For decades, readers have enjoyed the stories and illustrations of
Theodor Seuss Geisel—Dr. Seuss. Famous for his children’s books, Dr.
Seuss’s political cartoons have remained largely unknown. From 1941 to 1943, Seuss served as chief editorial cartoonist for the
New York liberal newspaper PM, and his work commented on issues of
the day. His political cartoons during World War II denounced isolationism, racism and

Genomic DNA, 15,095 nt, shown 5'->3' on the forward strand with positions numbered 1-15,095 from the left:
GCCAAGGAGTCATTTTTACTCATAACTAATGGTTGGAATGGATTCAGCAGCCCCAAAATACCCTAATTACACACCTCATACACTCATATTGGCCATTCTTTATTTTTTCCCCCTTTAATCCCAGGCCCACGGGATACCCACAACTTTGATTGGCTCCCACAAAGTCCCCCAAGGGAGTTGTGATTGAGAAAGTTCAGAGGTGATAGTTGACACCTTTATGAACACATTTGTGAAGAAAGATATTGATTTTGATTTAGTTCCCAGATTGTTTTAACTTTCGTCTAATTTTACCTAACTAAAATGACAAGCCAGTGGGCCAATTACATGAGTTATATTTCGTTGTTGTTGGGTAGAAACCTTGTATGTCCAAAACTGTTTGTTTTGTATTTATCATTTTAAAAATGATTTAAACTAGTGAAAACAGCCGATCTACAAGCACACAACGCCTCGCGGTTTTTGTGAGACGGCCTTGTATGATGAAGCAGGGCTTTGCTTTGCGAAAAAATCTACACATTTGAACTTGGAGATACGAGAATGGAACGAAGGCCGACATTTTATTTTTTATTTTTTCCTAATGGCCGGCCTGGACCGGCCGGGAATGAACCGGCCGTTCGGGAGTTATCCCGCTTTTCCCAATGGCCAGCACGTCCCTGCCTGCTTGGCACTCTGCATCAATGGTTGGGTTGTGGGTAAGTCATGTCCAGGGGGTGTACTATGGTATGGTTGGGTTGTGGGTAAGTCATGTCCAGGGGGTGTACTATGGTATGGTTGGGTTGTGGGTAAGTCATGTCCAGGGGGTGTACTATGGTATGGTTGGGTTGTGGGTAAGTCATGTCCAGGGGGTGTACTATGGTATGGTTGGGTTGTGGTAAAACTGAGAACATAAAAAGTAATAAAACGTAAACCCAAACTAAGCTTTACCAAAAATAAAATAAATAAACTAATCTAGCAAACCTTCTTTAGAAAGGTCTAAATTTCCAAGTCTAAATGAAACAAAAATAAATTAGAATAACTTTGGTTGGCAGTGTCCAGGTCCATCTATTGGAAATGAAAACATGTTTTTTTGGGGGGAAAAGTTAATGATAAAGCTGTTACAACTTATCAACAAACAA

anti-Semitism. They sold war bonds and attacked Hitler, Mussolini and the
Japanese in a manner that melded message, fantasy and reality in a
uniquely Seussian style. The influence of Dr. Seuss’s work at PM could later be seen throughout his whimsical children's books, where he employed serious
themes such as fairness, tolerance and democracy in his quest
to enlist everyone to help make a better world.